It’s late evening on London Bridge, with a hint of sunset glow hovering between the thick blanket of grey cloud and the horizon’s edge. A man dressed in a bright orange bomber jacket and blue jeans rides his skateboard over the River Thames. Weaving left and right across the width of the pavement, with his mop of hair ducking and popping, he moves between the suited, briefcase-carrying pedestrians with a balletic grace.
That skater’s name is Kadir Guirey, a pro in the 1970s who was also the lead singer of a band named Funkapolitan and appeared on Top of the Pops in 1981. The scene described is from grainy footage, plucked out of an archived Spanish television feature on Skate City – an iconic skatepark situated near to Tower Bridge on London’s South Bank that opened in October 1977. This footage and many other rare archive gems of early British skateboarding form part of London Calling! – a recent exhibition at the Pure Evil Gallery in Hoxton, East London that is currently en-route to the Skateboarding Hall of Fame and Museum in Simi Valley, just outside Los Angeles, for another show in Spring 2024.
“I’ve been looking at skateboarding all my life, and I had to look at this video footage, I was just like: ‘Who the fuck is that?’ It was the most beautiful skateboarding,” recalls Steve Douglas, organiser of London Calling! who was also a professional skater in the late ‘80s and early ‘90s. “He’s skating through people like slalom and it’s just beautiful – this guy’s never surfed before but he looks like he’s a surfer just skating.”
With the recognition from the Skateboarding Hall of Fame and Museum. Douglas and the other organisers of London Calling! achieved what they set out to do with the project. “You know, the ‘70s group of skateboarders in the UK are the most forgotten, important skateboarders in the world in my opinion,” Douglas says, the excitement clear in his voice. “Because they were so impactful – if you look at skateboarders through all the decades, brands, [skating] spots, magazines, photographers, and then you add music and videos – there’s no one that has that depth and that’s something we should support.
“Because the ‘70s was so strong, we had the ‘80s and ‘90s and everything else,” he adds. “If it wasn’t for the ‘70s I don’t think the UK would have the skate scene that it has [today]. In my opinion, people like Palace, Lovenskate and Death Skateboards, they’ve got to give tribute to the guys in the ‘70s.”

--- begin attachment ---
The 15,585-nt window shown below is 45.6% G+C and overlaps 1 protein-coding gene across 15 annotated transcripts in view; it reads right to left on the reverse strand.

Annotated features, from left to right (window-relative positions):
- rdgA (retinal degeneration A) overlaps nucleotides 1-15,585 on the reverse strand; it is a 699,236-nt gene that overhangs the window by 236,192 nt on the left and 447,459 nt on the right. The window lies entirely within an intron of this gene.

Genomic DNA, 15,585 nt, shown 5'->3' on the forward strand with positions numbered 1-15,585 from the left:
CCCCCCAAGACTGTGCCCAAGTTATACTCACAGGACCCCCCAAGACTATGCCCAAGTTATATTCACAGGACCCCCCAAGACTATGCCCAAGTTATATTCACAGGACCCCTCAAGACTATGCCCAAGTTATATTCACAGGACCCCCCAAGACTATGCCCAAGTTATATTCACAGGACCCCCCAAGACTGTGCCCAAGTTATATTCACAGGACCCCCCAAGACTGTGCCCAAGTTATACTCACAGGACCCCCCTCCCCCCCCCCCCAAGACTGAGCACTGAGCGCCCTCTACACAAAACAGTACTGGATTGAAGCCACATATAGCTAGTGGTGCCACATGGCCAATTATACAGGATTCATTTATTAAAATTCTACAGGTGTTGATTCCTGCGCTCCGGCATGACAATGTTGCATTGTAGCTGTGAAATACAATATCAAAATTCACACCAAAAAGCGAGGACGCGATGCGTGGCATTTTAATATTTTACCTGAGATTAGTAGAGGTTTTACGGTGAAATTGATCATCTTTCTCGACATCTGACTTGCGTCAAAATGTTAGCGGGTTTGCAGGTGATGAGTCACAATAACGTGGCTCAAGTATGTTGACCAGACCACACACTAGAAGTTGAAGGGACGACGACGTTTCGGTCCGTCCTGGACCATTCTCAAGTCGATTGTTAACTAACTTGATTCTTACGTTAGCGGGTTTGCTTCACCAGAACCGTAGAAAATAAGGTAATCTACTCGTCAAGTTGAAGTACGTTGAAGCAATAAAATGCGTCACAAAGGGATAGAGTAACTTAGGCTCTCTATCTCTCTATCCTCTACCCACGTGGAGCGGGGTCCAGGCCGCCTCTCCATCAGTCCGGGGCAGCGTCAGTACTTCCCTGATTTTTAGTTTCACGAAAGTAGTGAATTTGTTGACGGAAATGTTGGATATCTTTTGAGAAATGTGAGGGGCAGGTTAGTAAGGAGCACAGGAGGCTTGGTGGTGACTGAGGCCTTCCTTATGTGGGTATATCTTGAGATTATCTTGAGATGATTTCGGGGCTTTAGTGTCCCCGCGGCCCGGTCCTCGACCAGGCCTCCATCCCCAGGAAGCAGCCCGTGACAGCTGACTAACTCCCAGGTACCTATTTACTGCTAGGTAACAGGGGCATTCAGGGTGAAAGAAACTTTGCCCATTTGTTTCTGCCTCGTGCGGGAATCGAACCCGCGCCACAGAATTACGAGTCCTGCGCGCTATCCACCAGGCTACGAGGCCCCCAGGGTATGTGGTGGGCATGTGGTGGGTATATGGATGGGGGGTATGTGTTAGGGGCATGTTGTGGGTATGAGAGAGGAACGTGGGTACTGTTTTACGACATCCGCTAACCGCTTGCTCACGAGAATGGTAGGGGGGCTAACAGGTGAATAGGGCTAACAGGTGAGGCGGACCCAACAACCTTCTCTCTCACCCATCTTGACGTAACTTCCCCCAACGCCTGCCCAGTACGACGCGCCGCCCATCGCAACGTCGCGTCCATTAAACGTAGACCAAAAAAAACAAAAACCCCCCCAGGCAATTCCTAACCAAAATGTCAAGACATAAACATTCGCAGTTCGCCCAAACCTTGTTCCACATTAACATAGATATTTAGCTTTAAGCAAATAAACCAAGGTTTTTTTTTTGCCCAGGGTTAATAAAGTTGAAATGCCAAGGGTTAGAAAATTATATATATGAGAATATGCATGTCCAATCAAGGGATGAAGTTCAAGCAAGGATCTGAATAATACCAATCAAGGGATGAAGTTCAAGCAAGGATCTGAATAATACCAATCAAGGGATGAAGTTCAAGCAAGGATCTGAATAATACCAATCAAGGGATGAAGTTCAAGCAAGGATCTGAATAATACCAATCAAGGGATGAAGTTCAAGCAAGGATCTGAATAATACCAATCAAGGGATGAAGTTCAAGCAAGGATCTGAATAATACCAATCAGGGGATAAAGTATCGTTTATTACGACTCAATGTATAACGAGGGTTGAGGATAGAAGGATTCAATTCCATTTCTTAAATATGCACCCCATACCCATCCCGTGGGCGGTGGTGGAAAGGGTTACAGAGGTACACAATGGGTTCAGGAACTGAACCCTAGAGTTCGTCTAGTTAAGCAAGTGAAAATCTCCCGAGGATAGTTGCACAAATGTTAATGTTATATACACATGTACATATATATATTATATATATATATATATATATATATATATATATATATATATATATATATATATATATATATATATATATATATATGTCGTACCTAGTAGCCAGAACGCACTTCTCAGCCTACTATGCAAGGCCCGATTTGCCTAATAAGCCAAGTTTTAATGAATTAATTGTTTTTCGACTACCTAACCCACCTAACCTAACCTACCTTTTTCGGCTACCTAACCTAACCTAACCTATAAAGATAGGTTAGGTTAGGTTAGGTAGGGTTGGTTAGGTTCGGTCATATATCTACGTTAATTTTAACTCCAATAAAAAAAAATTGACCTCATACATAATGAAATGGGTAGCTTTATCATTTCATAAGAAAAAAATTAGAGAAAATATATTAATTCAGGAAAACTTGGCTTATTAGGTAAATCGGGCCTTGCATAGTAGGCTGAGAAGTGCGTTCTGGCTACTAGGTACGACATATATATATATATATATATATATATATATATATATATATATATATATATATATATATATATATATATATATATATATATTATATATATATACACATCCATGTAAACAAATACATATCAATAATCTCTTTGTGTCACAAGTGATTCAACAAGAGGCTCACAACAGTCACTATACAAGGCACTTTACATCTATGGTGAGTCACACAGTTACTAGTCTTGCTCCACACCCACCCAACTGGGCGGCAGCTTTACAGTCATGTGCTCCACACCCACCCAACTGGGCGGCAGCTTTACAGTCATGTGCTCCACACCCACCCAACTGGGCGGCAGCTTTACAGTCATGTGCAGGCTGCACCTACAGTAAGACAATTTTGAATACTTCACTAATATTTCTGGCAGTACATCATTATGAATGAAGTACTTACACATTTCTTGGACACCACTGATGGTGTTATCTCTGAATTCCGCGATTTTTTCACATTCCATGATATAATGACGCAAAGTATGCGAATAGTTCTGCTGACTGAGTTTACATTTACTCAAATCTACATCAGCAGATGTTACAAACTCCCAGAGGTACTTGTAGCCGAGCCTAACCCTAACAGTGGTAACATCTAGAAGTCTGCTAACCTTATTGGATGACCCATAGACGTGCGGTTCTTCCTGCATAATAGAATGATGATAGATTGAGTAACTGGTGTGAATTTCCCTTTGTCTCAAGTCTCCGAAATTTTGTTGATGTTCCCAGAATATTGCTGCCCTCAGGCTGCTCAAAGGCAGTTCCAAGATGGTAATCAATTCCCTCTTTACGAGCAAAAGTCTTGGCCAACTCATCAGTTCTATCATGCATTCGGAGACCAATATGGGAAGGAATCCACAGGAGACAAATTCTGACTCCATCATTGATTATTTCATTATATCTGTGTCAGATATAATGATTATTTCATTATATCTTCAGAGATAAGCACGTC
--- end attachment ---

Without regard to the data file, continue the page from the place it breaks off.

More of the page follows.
With the exhibition’s photography led mostly by Dan Adams, the pair dug deep into the archives of skate magazines, including the iconic publication R.a.D. (Read and Destroy) and SkateBoarder. It’s a wide-ranging retrospective look at the UK’s skate culture half a century ago, from the pro skaters pushing boundaries on their boards, to the magazine fandom of young enthusiasts. There are pictures of legends like Jeremy Henderson and Mark Sinclair pulling fakie ollies alongside videos like the one of Kadir Guirey, as well as collections of vintage boards, badges, and magazines.
And to go hand-in-hand with the show, Douglas organised a bumper series of events. Spread across the August bank holiday long weekend was a live forum featuring icons of the scene including Jeremy Henderson, John Sablosky, Tony Alva, Kadir Guirey and Ben Liddell, skate sessions at various skateparks across London, as well as a reunion meet up at the Crown and Anchor pub in Covent Garden. In a joyous nostalgia fest, skaters from those years all came together in what was one big celebration.
“After the opening night anyone that was going to the exhibit needs to tell a story and I totally get that, but the main reason of what we did wasn’t really about that – it’s not about seeing the shoes or whatever,” Douglas explains. “For some people it was, but for me it was really to say: ‘Guys, celebrate. This is your night. Here’s some photos’ And I’m very, very happy with the way it came out.”
Find out more about London Calling!
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